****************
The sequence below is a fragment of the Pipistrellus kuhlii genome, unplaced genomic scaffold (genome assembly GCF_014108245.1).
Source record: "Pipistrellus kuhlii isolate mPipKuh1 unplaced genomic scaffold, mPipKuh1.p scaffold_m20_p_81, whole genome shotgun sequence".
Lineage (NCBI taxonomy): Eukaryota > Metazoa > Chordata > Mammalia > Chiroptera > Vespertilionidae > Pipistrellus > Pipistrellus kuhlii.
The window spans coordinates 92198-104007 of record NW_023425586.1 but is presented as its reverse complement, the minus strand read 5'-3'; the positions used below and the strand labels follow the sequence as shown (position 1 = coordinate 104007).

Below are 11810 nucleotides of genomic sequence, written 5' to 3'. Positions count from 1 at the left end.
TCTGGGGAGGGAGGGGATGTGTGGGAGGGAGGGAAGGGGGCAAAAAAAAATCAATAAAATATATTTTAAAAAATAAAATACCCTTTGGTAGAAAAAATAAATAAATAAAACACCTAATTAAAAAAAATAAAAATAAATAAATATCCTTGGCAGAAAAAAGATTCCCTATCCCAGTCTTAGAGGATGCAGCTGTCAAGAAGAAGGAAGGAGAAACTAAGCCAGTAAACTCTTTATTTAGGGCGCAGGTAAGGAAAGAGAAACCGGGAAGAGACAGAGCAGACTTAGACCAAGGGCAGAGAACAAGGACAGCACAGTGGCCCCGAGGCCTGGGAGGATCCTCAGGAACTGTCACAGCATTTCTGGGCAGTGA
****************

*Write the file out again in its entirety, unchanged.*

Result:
The sequence below is a fragment of the Pipistrellus kuhlii genome, unplaced genomic scaffold (genome assembly GCF_014108245.1).
Source record: "Pipistrellus kuhlii isolate mPipKuh1 unplaced genomic scaffold, mPipKuh1.p scaffold_m20_p_81, whole genome shotgun sequence".
Lineage (NCBI taxonomy): Eukaryota > Metazoa > Chordata > Mammalia > Chiroptera > Vespertilionidae > Pipistrellus > Pipistrellus kuhlii.
The window spans coordinates 92198-104007 of record NW_023425586.1 but is presented as its reverse complement, the minus strand read 5'-3'; the positions used below and the strand labels follow the sequence as shown (position 1 = coordinate 104007).

Below are 11810 nucleotides of genomic sequence, written 5' to 3'. Positions count from 1 at the left end.
TCTGGGGAGGGAGGGGATGTGTGGGAGGGAGGGAAGGGGGCAAAAAAAAATCAATAAAATATATTTTAAAAAATAAAATACCCTTTGGTAGAAAAAATAAATAAATAAAACACCTAATTAAAAAAAATAAAAATAAATAAATATCCTTGGCAGAAAAAAGATTCCCTATCCCAGTCTTAGAGGATGCAGCTGTCAAGAAGAAGGAAGGAGAAACTAAGCCAGTAAACTCTTTATTTAGGGCGCAGGTAAGGAAAGAGAAACCGGGAAGAGACAGAGCAGACTTAGACCAAGGGCAGAGAACAAGGACAGCACAGTGGCCCCGAGGCCTGGGAGGATCCTCAGGAACTGTCACAGCATTTCTGGGCAGTGA